where were you at the time of the crime?



It occurs to me that since I am incommunicado, having lost my phone,  these little posts can keep people (mostly fam) notified that I am still among the living.

This morning I was taking my BP (which was low by the way), when there came a soft knock on the bathroom door.

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“Come in,” I said. The door swung open and there was Eileen and the cat quickly came in the room. I keep the cat out of the room while I take my BP because he likes to nip me in the vulnerable part of my calf as a sort of love bite when I am sitting on the john. It annoys me and almost certainly does not lower my BP.

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Anyway, the cat had been bothering Eileen as she lay in bed. She was worried about me since this is unusual behavior in the cat. He usually attends to me quite closely in the morning. I wonder if Eileen expected to come downstairs and find me dead in the bathroom.

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Anyway, I’m not dead.

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I just ordered a copy of the collection of essays by Peter Sloterdijk, Not Saved: Essays after Heidegger. I have had an interlibrary loaned copy of this book in my hands for a while, long enough to renew it. I read the essay, “The Time of The Crime of The Monstrous: On the Philosophical Justification of the Artificial,” a while back. The first paragraph of this essay has been rattling around in my head. This morning instead of starting with Greek first, I copied the paragraph into my journal by hand to continue pondering. Then I did my Greek.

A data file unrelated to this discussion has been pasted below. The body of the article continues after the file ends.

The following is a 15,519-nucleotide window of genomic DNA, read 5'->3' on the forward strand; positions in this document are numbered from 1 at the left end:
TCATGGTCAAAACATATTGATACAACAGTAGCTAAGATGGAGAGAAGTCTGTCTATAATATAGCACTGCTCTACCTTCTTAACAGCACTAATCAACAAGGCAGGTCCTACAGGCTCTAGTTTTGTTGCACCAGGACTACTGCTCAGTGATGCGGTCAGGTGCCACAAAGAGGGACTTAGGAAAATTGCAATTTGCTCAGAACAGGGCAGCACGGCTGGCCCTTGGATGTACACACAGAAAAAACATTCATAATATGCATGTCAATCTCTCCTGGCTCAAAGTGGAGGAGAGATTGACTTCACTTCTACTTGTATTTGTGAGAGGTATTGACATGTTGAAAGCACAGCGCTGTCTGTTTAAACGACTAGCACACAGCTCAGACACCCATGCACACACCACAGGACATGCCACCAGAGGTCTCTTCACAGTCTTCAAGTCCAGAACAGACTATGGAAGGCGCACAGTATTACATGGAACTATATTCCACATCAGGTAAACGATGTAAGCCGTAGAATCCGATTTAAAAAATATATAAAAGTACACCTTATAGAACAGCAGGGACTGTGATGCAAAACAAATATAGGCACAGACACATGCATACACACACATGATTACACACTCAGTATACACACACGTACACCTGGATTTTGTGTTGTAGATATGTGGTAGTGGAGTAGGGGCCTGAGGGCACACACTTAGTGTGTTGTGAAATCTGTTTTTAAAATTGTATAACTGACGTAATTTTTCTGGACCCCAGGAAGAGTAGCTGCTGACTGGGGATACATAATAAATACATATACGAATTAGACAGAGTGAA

I looked up “monstrous” and according to the OED it can be used as this kind of noun. It fits the time we live in, does it not? Especially in the USA. I wonder if due to being more connected via tech we are simply more aware of terrible deeds in our current time like violence against young black men and others, not to mention ongoing wars and the brutal treatment of peoples cast out from their homelands.

Sloterdijk points out we don’t have the alibi of not knowing anymore, if we ever did.

“The mental trauma of the Modern Age is not the loss of the middle, but rather the loss of distance from the many others” he writes a little later in this essay.

Just before this he counts off six world “languages” that have been established in our time:

1. English
2. the dollar
3. multinational brands
4. popular music
5. the news
6. abstract art

I have read a little Heidegger but not enough to understand Sloterdijk’s commentary on him. However, his ideas, like Dan Sigel’s ideas on the mind, give me something to chew over. Both help me understand this bewildering time a tad more.

It also helps to find wonderful music. My brother brought my attention to the work of Brad Mehldau.

On this album Mehldau plays a piece by Bach then he plays something he himself made up (improvised?) using the material of that piece. His musical language is classical/pop/jazz in these pieces and is quite nice (thank you Mark).



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